This article is the second in a two part series written by Armenian Weekly columnist Lalai Manjikian. To read part I, click here.
Every fall, my father who was born in Kessab, plants tulip bulbs in his Montreal garden, miles away from his ancestral land. I like to think he does so in an unspoken homage to Kessab—every year, renewing his unbreakable connection to his past.
As a child, my first memory of seeing red wild tulips grow in their element were on the raw mountains of Kessab, as opposed to being neatly transposed in a living room vase. It was a significant sight, given the fact that my parents had named me Lalai, which is this flower’s literary name. Surrounded by wild tulips and towering mountains, I too felt in my element, feeling a strong relationship with this mesmerizingly powerful land where my roots originate.
Only a few weeks ago, I browsed through pictures of Kessab in bloom posted on Facebook. I saw the hopeful images of trees beginning to blossom, warm Kessabi hatz (bread) straight out of the toneer (stone oven). Village life seemed to unfold as usual. I caught myself quietly smiling at pictures of children in Kessab dressed up for Paregentan in colorful costumes, with their radiating smiles seemingly untainted from severe civil unrest engulfing the region for the past three years. These photos provided me with a fragile sense of comfort that all is fine on the Kessab front, even as I thought of the current situation in Syria, where Kessab is precariously nestled in the country’s northwest corner, on the Mediterranean Sea, bordering Turkey.
A few days ago, like a flash flood, those images of a Kessab spring were violently shattered. Years of hard labour, sweat, and love left behind following an attack on this treasured part of Armenian history dating back to the Armenian kingdom of Cilicia. The predominantly Armenian enclave of Kessab is now emptied of its Armenian population that has been there for hundreds of years, after rebel forces descended on the region from Turkey.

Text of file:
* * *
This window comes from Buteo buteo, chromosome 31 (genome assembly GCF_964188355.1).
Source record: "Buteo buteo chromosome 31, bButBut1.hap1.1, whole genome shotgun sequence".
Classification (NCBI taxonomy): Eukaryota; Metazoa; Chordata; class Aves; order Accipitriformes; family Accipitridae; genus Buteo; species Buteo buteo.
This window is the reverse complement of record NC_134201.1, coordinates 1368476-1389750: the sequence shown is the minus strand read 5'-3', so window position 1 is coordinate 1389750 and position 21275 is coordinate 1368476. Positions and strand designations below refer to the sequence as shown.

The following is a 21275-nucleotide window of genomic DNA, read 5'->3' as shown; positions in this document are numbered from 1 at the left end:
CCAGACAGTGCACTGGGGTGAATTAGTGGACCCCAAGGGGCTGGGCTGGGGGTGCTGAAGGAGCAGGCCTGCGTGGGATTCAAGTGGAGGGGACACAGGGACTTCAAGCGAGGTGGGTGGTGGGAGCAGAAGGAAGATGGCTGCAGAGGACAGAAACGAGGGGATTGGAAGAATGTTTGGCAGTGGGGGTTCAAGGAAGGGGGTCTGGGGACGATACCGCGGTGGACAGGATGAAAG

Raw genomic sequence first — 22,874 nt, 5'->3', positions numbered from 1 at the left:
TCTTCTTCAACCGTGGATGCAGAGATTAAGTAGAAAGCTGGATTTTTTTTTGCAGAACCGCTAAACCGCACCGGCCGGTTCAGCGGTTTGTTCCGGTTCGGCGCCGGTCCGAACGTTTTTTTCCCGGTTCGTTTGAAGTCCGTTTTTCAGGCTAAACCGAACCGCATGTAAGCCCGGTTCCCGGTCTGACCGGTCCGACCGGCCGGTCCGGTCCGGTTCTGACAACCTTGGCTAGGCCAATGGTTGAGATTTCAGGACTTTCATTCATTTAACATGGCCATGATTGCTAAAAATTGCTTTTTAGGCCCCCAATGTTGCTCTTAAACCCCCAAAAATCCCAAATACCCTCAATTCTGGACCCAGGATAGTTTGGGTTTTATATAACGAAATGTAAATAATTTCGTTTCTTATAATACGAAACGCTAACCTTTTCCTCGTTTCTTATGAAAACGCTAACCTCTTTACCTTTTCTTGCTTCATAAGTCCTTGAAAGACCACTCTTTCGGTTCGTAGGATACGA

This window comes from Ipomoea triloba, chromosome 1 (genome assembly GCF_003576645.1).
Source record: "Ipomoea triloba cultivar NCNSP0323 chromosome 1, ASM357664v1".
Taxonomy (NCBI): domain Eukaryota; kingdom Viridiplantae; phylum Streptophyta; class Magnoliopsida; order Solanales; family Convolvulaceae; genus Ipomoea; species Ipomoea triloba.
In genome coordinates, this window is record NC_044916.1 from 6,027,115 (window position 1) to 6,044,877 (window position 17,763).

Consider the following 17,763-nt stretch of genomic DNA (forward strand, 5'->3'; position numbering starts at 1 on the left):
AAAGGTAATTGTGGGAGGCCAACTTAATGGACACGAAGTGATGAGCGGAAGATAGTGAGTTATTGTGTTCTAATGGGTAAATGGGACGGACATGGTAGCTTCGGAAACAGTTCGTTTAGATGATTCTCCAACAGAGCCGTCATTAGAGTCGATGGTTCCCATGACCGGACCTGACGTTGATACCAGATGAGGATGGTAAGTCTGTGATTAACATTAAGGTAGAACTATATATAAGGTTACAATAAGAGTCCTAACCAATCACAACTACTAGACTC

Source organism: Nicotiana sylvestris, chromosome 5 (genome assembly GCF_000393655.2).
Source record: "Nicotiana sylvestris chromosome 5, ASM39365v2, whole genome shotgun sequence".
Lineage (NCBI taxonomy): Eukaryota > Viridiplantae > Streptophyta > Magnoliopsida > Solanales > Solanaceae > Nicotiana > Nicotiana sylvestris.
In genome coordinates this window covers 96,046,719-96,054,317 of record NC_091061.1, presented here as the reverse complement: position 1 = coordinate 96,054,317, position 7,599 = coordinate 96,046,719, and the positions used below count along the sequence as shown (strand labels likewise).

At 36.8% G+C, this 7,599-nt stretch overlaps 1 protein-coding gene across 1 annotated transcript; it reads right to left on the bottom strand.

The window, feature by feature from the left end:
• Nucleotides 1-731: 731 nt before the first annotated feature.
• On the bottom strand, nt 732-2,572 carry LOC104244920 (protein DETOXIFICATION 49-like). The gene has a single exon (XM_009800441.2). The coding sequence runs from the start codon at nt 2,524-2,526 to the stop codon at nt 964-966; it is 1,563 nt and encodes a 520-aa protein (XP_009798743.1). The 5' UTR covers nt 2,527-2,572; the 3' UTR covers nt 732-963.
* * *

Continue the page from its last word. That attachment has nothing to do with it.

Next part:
Houses are being looted, Armenians being displaced. We all know too well this recurring refrain etched in our collective memory, as history coldly repeats itself.
Over the past few days, anyone who has spent some time under Kessab’s magical spell or any Armenian for that matter has been taking numerous stabs in their hearts. Memories flooding our minds, as news trickles out from the region, and as the international community just watches with a blank stare, once again.
Perhaps naively, I always wanted to think that Kessab was untouchable, that it was my only tangible connection to my already devastated family tree, to my past, to my ancestors, at least on my father’s side. My mother’s family from the region of Tomarza in the Kayseri province still stand, but it is was long lost in many ways. Kessab, on the other hand, has always been alive for me. Accessible, it is living, breathing Armenian life, where old and new generations solidly overlap, like interlocking elbows during countless “Garmir fustan” dances endlessly streaming at weddings, baptisms or massarah/perpoor nights (grape molasses cooking feasts). A land where tradition is celebrated, a comforting dialect is spoken, where characters are as unshakable as the rocks that make Kessab. It is a place that is constantly renewed with the incessant flow of Kessabtzis coming and going to and from this enclave, bringing in the new, but also replenishing themselves with the water, air, food, and unfailing hospitality and genuineness of this rural marvel, still standing tall and strong like its mountains in the lap of the Mediterranean Sea.
Countless lives started on that land. Men and women who perhaps moved on to other parts of the world, where they exceled in various domains, but always carried Kessab close to their hearts, and most importantly, always returned.
It is the only place where generations of my forefathers and mothers graves are marked, where life came full circle on a land they worked hard to maintain and where they now rest. A real gift that no one can afford to lose for a people afflicted with genocide where burials are scarce.
However days of victimhood are long gone. Resilience and survivorhood are practically engraved in our genetic make-up, with Kessabtzis being a special breed amongst Armenians, where will power, perseverance, and determination are defining common traits.
Spring has arrived in Kessab and as long as the wild tulips will pop their vivid red heads out, all the inhabitants of Kessab will eventually return to their homes and lands. All of us in the diaspora who are connected to Kessab in one way or another will visit again.
Who can give up on what they have loved, nurtured, protected for so long? Kessabtzis certainly never will.